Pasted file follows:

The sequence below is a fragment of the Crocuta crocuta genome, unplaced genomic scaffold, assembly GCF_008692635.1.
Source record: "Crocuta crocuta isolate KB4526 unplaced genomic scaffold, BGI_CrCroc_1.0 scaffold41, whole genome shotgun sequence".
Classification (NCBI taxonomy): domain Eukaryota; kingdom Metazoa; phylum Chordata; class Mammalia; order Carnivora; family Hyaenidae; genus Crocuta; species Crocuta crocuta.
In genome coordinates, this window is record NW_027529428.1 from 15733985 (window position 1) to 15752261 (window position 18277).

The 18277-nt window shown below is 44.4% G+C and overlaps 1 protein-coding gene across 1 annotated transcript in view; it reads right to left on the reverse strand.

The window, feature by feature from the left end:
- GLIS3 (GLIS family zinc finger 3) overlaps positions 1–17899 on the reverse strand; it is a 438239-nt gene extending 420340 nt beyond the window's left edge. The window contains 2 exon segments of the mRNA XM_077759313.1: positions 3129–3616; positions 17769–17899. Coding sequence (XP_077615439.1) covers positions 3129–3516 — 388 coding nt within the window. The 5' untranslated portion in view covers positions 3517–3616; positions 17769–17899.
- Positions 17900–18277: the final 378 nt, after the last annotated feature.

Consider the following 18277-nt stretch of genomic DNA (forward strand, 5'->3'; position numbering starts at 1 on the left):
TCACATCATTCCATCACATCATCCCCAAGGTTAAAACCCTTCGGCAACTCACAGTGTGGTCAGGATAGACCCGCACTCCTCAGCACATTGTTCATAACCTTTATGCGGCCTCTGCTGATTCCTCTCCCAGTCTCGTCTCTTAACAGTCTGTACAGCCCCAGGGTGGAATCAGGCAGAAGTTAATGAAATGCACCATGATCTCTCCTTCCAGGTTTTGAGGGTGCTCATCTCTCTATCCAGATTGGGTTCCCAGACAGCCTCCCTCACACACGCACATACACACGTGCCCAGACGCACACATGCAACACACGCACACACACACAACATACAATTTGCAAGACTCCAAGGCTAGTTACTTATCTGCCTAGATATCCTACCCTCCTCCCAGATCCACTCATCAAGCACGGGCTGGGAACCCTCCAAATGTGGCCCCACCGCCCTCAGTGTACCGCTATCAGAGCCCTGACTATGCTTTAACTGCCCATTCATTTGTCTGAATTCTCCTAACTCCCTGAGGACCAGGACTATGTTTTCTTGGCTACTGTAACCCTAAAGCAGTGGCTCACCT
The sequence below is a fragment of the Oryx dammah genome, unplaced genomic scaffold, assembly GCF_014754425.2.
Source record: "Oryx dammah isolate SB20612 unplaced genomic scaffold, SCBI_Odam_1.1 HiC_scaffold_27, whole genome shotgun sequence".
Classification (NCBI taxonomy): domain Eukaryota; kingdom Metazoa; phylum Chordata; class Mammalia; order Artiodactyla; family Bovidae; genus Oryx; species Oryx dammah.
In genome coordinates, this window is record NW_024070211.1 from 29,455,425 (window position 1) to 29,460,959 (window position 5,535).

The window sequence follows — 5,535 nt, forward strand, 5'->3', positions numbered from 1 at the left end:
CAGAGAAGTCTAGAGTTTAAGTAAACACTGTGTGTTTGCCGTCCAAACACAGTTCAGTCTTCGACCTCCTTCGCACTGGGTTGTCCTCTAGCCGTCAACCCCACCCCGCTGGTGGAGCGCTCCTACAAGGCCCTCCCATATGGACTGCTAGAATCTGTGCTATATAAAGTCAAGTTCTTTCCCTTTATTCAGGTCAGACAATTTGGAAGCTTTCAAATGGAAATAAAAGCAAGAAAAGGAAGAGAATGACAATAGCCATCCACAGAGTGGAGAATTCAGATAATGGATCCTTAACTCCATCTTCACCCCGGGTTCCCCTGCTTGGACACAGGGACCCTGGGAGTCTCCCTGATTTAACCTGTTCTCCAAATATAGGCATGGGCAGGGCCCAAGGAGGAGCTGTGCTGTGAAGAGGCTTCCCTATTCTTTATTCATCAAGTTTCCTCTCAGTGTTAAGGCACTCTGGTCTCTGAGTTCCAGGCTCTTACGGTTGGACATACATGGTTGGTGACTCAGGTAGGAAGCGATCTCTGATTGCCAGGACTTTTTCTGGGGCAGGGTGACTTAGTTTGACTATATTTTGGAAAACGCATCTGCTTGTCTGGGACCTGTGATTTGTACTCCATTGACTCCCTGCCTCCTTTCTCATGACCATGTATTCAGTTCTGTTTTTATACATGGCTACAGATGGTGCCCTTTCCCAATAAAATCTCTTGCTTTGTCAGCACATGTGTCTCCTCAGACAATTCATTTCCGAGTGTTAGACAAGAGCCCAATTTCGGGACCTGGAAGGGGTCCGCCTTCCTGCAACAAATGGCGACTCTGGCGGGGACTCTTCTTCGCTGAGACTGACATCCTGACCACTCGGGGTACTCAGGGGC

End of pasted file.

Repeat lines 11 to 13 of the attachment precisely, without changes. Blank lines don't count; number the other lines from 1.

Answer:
The sequence below is a fragment of the Oryx dammah genome, unplaced genomic scaffold, assembly GCF_014754425.2.
Source record: "Oryx dammah isolate SB20612 unplaced genomic scaffold, SCBI_Odam_1.1 HiC_scaffold_27, whole genome shotgun sequence".
Classification (NCBI taxonomy): domain Eukaryota; kingdom Metazoa; phylum Chordata; class Mammalia; order Artiodactyla; family Bovidae; genus Oryx; species Oryx dammah.